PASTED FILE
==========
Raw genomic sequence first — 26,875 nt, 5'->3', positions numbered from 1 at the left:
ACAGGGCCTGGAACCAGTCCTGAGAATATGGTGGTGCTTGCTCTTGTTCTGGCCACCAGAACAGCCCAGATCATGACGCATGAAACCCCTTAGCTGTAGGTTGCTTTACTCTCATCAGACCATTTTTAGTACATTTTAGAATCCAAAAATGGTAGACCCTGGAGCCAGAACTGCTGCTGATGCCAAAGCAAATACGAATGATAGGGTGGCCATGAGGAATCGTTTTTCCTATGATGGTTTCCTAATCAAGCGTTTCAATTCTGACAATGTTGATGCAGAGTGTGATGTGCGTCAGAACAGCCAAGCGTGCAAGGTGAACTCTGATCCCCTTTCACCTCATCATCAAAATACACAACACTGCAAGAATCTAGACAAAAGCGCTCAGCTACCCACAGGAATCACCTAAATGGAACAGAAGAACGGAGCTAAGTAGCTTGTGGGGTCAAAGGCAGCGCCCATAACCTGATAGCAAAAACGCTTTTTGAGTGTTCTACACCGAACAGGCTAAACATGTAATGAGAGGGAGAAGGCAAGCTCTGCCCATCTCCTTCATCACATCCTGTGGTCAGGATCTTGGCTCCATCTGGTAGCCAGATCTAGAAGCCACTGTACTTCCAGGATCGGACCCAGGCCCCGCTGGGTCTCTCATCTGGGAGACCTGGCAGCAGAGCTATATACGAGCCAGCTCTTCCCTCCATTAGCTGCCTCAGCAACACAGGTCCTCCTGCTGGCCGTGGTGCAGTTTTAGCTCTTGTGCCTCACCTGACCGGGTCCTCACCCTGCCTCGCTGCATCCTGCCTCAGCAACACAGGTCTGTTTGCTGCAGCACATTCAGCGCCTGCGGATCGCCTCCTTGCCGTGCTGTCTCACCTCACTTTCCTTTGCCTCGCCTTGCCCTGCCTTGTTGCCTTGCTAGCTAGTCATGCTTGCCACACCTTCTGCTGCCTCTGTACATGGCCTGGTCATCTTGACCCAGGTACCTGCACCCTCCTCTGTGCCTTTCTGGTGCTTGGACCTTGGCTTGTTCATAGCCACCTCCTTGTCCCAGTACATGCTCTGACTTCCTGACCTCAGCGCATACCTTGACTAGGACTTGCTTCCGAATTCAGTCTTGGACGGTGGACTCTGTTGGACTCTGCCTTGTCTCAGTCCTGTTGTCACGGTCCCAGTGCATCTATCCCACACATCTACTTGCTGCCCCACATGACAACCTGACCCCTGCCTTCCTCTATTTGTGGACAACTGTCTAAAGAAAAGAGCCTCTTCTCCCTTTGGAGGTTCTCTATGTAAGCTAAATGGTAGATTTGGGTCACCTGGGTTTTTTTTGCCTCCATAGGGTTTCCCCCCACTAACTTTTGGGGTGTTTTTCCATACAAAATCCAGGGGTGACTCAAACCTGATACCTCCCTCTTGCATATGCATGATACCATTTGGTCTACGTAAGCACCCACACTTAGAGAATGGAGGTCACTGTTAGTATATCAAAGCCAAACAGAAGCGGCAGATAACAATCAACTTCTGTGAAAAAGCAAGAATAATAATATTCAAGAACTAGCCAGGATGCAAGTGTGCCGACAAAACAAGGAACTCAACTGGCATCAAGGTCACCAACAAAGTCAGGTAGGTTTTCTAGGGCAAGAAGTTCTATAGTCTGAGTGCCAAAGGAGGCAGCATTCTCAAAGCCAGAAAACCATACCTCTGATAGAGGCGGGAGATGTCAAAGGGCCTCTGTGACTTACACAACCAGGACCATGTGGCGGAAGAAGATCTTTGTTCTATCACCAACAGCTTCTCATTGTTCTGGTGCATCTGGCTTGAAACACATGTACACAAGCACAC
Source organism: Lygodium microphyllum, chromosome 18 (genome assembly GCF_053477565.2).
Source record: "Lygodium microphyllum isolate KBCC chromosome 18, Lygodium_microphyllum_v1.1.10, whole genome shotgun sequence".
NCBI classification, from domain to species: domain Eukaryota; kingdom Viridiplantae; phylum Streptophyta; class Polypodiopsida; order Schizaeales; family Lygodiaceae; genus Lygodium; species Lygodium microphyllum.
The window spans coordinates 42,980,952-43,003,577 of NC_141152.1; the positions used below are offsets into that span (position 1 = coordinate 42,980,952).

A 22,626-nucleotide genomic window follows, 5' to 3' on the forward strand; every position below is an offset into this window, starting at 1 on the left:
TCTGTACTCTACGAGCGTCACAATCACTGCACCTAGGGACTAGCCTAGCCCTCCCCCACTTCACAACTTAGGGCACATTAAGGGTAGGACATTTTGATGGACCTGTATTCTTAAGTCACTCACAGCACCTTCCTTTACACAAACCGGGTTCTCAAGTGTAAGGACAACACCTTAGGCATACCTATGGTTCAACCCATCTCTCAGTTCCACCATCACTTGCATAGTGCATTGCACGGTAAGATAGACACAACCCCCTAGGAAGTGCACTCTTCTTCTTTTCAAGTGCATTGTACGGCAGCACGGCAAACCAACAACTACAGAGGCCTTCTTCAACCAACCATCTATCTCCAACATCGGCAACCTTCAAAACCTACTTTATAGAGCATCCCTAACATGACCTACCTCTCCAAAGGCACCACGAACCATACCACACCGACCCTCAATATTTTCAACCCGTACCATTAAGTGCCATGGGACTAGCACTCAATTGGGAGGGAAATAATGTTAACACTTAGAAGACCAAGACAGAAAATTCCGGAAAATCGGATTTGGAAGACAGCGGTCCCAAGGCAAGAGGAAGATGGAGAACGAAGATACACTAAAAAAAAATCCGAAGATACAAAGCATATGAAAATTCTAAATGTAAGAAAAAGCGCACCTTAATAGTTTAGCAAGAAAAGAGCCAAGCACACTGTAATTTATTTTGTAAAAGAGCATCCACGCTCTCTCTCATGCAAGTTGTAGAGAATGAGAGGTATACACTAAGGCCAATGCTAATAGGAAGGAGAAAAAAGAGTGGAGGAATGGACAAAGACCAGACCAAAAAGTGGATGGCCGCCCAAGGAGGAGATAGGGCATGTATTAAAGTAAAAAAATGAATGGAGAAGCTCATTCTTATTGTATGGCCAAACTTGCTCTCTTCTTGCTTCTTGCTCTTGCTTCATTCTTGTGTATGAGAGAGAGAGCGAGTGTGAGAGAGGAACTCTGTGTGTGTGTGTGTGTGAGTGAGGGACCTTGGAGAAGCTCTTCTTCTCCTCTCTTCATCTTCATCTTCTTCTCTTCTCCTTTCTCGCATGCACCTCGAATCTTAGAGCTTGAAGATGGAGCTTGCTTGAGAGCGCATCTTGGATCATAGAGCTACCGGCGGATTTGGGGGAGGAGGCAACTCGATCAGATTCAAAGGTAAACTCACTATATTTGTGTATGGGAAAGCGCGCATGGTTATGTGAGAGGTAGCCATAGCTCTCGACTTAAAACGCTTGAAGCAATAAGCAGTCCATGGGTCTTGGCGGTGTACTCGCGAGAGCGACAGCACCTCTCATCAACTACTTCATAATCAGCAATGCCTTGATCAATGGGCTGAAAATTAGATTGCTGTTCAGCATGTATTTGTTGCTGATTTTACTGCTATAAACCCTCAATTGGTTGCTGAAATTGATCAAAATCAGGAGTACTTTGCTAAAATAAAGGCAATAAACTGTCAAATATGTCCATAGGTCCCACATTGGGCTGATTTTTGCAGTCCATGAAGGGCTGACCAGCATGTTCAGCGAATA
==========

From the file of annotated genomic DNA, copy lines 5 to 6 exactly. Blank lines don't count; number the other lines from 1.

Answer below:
NCBI classification, from domain to species: domain Eukaryota; kingdom Viridiplantae; phylum Streptophyta; class Polypodiopsida; order Schizaeales; family Lygodiaceae; genus Lygodium; species Lygodium microphyllum.
The window spans coordinates 42,980,952-43,003,577 of NC_141152.1; the positions used below are offsets into that span (position 1 = coordinate 42,980,952).